SUMMARY OF THE INVENTION It has now been discovered that chromatographic quantitative analysis of a plurality of organic carboxylic acids or the carboxylate salts thereof in admixture with any of strong mineral acid, or, soluble metal halide or soluble metal hydroxide, e.g., alkali metal halide or hydroxide, alkaline earth metal halide or hydroxide, in aqueous solution is readily and expeditiously carried out upon adding a predetermined amount of the sample solution to a first cation exchange resin bed means, the resin bed means being charged with a cation exchange resin in the silver ion form, and eluted therefrom with water to a second cation exchange resin bed means, the resin bed means being charged with a cation exchange resin in the hydrogen ion form and chromatographically separating the plurality of organic carboxylic acids or carboxylate salts thereon, the carboxylate salts also being converted to free acids, and directing the effluent from the second resin bed means to a conductivity cell having associated readout means.

Sample solution substantially free of ionic materials other than the organic carboxylic acids or their carboxylate salts or non-interfering materials such as strong mineral acid or water soluble metal hydroxide need not be passed through the silver form column before separation on the second resin bed.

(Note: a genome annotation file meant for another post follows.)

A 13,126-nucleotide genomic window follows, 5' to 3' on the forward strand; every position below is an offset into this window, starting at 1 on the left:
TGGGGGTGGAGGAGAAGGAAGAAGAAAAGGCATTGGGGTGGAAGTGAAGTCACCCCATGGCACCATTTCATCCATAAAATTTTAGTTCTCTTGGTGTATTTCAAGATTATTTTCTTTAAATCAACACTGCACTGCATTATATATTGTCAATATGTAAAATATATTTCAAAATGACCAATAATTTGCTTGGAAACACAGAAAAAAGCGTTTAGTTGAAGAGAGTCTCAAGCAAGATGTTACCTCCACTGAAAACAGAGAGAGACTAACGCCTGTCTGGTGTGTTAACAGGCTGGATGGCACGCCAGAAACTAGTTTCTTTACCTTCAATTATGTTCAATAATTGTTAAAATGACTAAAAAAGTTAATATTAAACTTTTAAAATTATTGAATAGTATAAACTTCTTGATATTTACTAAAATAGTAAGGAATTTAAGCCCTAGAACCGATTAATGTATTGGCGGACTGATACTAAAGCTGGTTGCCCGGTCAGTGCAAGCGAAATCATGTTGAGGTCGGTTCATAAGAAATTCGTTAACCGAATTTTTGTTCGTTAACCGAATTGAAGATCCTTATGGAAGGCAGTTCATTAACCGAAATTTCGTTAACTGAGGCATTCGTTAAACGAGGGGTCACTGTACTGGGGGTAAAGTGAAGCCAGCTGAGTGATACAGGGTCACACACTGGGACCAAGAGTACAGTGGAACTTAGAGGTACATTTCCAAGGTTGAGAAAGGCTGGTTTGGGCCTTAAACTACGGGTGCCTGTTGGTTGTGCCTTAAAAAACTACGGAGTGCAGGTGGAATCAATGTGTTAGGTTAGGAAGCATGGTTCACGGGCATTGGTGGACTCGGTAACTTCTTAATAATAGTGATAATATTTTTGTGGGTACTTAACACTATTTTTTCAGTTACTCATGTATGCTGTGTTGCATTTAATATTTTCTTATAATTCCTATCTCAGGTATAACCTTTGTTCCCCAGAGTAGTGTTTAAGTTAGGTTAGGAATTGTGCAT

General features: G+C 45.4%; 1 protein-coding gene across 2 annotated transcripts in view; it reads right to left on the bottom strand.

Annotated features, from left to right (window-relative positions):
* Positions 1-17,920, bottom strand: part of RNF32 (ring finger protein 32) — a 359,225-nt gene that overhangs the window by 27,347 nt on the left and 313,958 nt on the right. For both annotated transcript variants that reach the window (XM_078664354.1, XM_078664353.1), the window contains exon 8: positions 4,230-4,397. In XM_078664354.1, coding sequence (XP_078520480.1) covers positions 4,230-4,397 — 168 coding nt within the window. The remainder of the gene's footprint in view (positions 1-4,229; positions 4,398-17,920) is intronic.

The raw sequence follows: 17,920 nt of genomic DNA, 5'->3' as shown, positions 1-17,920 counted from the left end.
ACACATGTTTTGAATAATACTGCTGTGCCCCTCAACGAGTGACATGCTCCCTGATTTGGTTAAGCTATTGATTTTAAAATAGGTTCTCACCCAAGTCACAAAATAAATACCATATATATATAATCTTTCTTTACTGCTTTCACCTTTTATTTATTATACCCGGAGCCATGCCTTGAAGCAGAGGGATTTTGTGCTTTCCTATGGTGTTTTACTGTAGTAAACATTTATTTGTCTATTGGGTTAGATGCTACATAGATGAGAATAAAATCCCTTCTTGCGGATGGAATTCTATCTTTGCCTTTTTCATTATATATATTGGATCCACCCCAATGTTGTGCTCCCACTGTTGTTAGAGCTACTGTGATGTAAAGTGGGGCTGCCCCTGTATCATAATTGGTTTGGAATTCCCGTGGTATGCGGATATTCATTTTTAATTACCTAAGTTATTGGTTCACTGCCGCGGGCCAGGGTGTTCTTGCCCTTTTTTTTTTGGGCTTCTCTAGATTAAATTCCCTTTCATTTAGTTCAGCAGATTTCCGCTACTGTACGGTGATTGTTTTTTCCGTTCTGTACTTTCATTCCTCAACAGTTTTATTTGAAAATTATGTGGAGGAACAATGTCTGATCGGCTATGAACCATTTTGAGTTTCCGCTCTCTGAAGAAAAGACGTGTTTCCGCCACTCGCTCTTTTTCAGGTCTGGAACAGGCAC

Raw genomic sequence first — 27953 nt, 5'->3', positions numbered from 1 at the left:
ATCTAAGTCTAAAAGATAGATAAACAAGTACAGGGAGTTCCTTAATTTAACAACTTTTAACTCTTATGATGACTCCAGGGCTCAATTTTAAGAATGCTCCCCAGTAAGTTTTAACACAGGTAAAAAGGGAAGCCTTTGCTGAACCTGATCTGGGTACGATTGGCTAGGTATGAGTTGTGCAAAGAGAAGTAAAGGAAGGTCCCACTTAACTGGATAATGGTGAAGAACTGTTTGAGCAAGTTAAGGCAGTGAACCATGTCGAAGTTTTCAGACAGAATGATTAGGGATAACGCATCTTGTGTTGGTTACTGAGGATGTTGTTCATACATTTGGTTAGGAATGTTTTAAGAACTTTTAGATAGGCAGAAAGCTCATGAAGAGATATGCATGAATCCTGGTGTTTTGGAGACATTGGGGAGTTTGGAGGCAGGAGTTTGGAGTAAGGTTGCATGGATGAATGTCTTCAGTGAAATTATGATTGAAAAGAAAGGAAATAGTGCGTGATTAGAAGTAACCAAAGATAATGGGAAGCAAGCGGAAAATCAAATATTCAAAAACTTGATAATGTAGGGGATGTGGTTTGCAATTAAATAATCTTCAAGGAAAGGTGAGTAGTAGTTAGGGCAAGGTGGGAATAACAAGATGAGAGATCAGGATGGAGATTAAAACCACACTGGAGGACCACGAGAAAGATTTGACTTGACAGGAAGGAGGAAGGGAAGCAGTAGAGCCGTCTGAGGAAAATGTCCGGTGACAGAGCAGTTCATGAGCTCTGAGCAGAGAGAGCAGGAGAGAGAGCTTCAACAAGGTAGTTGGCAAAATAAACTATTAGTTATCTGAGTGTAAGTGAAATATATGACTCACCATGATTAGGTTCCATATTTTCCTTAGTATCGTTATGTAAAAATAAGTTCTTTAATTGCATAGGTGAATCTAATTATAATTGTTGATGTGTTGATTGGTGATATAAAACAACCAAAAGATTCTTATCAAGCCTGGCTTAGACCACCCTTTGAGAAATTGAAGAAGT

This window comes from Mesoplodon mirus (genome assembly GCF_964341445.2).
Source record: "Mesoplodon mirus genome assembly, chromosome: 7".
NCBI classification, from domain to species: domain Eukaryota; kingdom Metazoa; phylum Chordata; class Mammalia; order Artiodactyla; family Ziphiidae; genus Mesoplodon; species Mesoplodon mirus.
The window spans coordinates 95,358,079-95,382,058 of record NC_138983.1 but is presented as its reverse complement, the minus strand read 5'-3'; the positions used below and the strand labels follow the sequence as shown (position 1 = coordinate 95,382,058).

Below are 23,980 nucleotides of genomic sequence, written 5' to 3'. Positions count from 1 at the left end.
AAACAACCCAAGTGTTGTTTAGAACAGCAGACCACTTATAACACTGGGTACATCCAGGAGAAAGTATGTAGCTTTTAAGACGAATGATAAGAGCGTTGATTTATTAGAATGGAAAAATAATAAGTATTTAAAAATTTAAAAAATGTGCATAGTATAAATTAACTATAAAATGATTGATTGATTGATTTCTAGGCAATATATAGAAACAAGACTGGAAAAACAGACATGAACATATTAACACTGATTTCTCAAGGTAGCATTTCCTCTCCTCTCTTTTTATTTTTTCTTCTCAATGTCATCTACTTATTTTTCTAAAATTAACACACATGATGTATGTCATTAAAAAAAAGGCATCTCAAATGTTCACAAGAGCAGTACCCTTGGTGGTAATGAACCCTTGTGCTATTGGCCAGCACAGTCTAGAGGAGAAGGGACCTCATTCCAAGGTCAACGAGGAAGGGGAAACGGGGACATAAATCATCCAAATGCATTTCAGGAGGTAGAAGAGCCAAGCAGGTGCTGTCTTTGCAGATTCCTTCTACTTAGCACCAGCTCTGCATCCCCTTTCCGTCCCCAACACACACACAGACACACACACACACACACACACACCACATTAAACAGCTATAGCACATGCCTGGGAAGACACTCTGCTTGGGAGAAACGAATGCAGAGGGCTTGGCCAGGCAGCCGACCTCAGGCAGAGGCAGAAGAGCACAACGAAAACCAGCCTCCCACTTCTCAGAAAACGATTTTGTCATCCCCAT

Apparatus used according to the invention includes a reservoir or other source of supply of water for use as eluant, a pump, a sample injection valve, a first chromatographic column charged with a cation exchange resin in the silver ion form, a second chromatographic column charged with a cation exchange resin in the hydrogen ion form and a conductivity cell, each connected in series by means of liquid conduit means. The conductivity cell is provided with associated readout means including a conductivity meter and a recorder. In apparatus for the analysis of aqueous solution of organic carboxylic acids or carboxylate salts thereof substantially free of interfering ionic materials, the first chromatographic column charged with silver form resin is simply omitted, or by-passed.

BRIEF DESCRIPTION OF THE DRAWING The single FIGURE of the drawing is a schematic representation of a combination of parts for carrying out chromatographic separation and quantitative analysis including a separator column charged with an ion exchange resin for the chromatographic separation of the ions of interest with or without an additional column charged with ion exchange resin being used to remove interfering ionic substances by ion exchange methods, prior to chromatographic separation, the effluent from the separator column being directed to a conductivity cell-which serves as detector.